The Tunisian Association for the Support of Minorities has called for the repeal of Tunisia’s sodomy law, which the group said is used as a political weapon
Yamina Thabet, president of the association, appealed to Tunisia’s government, led by the Islamist Ennahda party, to repeal the country’s anti-sodomy law and to stop its misuse in intimidating political opposition.
The appeal comes as a response to the arrest of lawyer Baatour Mounir, head of the Liberal Party of Tunisia (PLT).
Mounir was arrested last week after an incident on March 31 at the Sheraton Tunis Hotel, where hotel staff ‘allegedly’ ‘caught’ him and a young man having sex.
Pro government websites and Facebook pages were first to spread the news through highly inflammatory and graphic descriptions of Mounir being a ‘receptive’ sodomite, as means to discredit and humiliate his image.
Thabet said, it is ‘rare that people are arrested for sodomy because it implies a flagrant offense. But for there to be flagrant, the person must be monitored’.
Article 230 of the Tunisian Criminal Code which makes consensual sex between members of the same sex a criminal offence, punishable with six months to three years imprisonment.
Thabet stated: ‘This law is used to intimidate whoever is in opposition to those in power’, she said.
She also remarked, that it is ‘rare that people are arrested for sodomy because it implies a flagrant offense. But for there to be flagrant, the person must be monitored’.
According to the Ministry source, however, Baatour was arrested appeared in court with the charge with the Tunisian legal equivalent of contributing to the delinquency of a minor and assault.
The charges were rejected and denied by Mounir, the PLT, and deemed highly suspect by human rights advocates.
Fadi, editor and founder of GayDay Magazine, Tunisia’s LGBT online Magzine, told Gay Star News: ‘Mounir Baatour is most probably a scapegoat to discredit more liberal opposition to the ruling Ennahda party who is preparing its ground for the elections that are supposed to take place this autumn.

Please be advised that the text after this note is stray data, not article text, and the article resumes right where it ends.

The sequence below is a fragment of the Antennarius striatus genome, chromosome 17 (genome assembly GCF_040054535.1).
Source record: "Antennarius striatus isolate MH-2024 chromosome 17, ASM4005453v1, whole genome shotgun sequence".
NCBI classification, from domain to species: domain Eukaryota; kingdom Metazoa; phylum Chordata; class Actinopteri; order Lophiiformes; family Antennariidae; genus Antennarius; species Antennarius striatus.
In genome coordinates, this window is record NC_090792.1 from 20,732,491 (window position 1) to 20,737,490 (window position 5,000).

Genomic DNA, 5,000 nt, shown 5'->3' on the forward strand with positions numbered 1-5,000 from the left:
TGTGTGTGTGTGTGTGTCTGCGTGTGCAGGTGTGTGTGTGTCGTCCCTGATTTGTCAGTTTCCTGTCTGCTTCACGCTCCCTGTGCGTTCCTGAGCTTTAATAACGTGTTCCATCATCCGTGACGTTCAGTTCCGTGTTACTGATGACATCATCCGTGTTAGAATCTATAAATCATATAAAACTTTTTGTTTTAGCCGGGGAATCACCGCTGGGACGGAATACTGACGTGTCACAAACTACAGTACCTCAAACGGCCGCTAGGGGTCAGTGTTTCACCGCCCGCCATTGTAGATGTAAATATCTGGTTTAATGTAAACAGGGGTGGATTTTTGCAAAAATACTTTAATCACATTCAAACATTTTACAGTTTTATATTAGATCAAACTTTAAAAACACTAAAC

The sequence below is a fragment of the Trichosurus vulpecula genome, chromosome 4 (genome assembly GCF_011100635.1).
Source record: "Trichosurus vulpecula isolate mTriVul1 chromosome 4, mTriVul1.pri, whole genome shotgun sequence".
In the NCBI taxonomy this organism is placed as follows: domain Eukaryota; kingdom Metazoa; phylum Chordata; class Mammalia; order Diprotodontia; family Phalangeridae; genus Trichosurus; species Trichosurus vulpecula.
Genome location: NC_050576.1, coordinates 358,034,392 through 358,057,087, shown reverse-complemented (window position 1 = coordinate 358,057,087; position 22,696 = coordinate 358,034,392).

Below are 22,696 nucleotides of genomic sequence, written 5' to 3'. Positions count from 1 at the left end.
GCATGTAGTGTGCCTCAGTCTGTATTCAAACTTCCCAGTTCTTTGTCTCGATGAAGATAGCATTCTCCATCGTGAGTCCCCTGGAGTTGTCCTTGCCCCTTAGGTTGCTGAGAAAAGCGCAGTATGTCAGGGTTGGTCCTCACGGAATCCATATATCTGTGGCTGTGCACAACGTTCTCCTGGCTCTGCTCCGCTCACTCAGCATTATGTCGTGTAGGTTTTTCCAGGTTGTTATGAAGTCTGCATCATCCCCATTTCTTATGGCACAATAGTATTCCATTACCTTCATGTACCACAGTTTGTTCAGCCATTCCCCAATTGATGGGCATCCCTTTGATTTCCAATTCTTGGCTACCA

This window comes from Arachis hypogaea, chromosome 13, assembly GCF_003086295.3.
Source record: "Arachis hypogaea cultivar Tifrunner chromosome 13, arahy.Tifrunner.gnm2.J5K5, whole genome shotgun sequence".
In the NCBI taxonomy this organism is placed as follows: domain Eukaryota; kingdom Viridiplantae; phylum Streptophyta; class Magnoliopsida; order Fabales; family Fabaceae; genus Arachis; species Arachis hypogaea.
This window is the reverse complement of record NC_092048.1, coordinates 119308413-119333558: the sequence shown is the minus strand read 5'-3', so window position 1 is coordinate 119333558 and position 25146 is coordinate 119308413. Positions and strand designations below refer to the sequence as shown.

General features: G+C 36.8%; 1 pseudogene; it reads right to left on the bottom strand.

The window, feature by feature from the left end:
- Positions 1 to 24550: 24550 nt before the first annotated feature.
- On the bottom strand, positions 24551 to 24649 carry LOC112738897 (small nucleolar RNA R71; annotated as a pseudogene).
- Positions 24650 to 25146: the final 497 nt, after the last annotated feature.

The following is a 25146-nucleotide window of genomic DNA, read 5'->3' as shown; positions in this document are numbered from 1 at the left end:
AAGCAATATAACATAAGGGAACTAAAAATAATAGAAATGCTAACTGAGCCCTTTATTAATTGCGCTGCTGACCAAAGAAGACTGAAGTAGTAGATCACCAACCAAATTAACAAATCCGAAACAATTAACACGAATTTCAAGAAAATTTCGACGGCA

‘The story smells like a plot because it doesn’t really make sense to use the most expensive hotel in the city for a casual sex night.
‘There are plenty of other alternatives.
‘Besides, using the same hotel where the former Tunisian minister of foreign affairs has been “caught” with a lady, generating a scandal and political power struggles, just smells like a repeat of a story and a set-up.
‘Meanwhile, Mounir’s case is likely to go unheard because of the shame was encouraged by Ennahda supporters.
‘This is all the result of an ex-colonial law that interferes with people’s private parts. Gay or not, this is a shameful cheap political practice to discredit opponents.
‘In today’s context, power merit should be based on solid arguments and not firing morals and sensitive issues.
‘I was surprised to read in the Guardian, of all places, an article by Seamus Mline, singing the praise of Ennahda while the paper failed to mention this case.
‘Is this because it doesn’t fit ideologically with image that some would like to project of that party?’
Other LGBT Tunisian activists have also joined the call to repeal the law and fight against its use as a political weapon.
Tunisia’s minister for human rights Samir Dilou has consistently rejected calls from activists and even Amnesty International to repeal of Article 230, saying that being gay is a disease that needs treatment, not a human right.